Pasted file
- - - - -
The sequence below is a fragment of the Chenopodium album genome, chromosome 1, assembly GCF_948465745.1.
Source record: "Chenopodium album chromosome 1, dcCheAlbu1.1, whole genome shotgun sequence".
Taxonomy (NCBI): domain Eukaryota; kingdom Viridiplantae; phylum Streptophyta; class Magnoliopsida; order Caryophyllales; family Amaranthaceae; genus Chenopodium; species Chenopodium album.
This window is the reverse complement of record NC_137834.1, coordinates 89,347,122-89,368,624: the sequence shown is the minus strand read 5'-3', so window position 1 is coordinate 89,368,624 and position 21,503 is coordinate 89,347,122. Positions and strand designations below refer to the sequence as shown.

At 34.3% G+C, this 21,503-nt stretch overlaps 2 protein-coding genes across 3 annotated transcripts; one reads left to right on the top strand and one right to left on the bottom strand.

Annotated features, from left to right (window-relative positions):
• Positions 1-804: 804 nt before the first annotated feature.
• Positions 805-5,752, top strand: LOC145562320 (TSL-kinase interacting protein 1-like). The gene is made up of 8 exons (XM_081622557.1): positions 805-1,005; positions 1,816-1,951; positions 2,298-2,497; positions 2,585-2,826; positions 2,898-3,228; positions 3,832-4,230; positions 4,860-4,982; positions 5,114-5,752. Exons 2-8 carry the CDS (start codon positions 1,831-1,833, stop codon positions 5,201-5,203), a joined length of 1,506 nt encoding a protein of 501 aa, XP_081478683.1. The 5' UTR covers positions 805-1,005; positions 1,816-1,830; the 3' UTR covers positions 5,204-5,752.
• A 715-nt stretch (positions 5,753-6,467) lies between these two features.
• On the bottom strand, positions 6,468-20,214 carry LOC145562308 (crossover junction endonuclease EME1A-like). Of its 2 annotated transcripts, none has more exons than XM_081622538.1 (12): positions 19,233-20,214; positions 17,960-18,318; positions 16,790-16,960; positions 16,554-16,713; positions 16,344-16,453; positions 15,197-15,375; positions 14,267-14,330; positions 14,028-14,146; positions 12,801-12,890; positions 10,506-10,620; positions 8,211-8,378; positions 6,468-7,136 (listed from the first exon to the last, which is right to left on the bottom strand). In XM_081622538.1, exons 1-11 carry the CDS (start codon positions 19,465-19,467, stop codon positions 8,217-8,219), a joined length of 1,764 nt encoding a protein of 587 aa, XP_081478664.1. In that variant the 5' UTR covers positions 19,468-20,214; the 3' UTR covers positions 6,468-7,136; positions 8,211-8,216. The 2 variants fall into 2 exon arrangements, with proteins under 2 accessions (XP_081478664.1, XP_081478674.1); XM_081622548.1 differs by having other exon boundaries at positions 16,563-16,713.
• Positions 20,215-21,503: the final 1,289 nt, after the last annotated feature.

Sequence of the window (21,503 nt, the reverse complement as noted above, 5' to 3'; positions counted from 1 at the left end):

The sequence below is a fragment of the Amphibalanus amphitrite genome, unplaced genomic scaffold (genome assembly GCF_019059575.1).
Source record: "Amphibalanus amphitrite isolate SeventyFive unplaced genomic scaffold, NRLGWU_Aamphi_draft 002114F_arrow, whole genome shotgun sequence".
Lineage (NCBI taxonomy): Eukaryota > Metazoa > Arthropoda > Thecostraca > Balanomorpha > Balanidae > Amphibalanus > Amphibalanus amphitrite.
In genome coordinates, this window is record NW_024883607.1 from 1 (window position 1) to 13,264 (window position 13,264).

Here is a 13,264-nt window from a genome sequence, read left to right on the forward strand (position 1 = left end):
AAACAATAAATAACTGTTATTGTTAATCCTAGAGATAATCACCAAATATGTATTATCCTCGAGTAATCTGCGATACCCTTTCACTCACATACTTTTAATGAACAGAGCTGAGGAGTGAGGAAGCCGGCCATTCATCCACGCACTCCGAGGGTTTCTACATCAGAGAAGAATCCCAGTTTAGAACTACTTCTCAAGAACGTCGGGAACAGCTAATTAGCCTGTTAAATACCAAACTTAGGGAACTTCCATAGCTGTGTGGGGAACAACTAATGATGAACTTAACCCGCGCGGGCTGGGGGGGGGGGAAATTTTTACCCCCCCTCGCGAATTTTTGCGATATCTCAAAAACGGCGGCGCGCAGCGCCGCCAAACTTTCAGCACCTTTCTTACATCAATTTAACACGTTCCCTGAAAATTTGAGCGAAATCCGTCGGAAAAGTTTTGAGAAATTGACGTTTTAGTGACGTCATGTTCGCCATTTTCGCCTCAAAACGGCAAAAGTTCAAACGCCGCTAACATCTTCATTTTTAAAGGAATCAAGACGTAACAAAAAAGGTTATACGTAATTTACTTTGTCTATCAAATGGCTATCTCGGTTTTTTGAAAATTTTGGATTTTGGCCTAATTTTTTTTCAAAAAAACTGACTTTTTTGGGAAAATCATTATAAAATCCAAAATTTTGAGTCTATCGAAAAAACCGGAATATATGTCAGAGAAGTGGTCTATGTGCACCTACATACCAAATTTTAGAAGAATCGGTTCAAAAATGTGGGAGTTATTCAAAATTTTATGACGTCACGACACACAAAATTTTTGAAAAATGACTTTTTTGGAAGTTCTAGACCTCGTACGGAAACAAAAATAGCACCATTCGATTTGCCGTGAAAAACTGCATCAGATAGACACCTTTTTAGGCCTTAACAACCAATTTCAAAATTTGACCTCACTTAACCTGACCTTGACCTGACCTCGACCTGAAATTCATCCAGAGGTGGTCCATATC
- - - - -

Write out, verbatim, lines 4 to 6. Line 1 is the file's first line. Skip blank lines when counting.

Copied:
This window is the reverse complement of record NC_137834.1, coordinates 89,347,122-89,368,624: the sequence shown is the minus strand read 5'-3', so window position 1 is coordinate 89,368,624 and position 21,503 is coordinate 89,347,122. Positions and strand designations below refer to the sequence as shown.

At 34.3% G+C, this 21,503-nt stretch overlaps 2 protein-coding genes across 3 annotated transcripts; one reads left to right on the top strand and one right to left on the bottom strand.

Annotated features, from left to right (window-relative positions):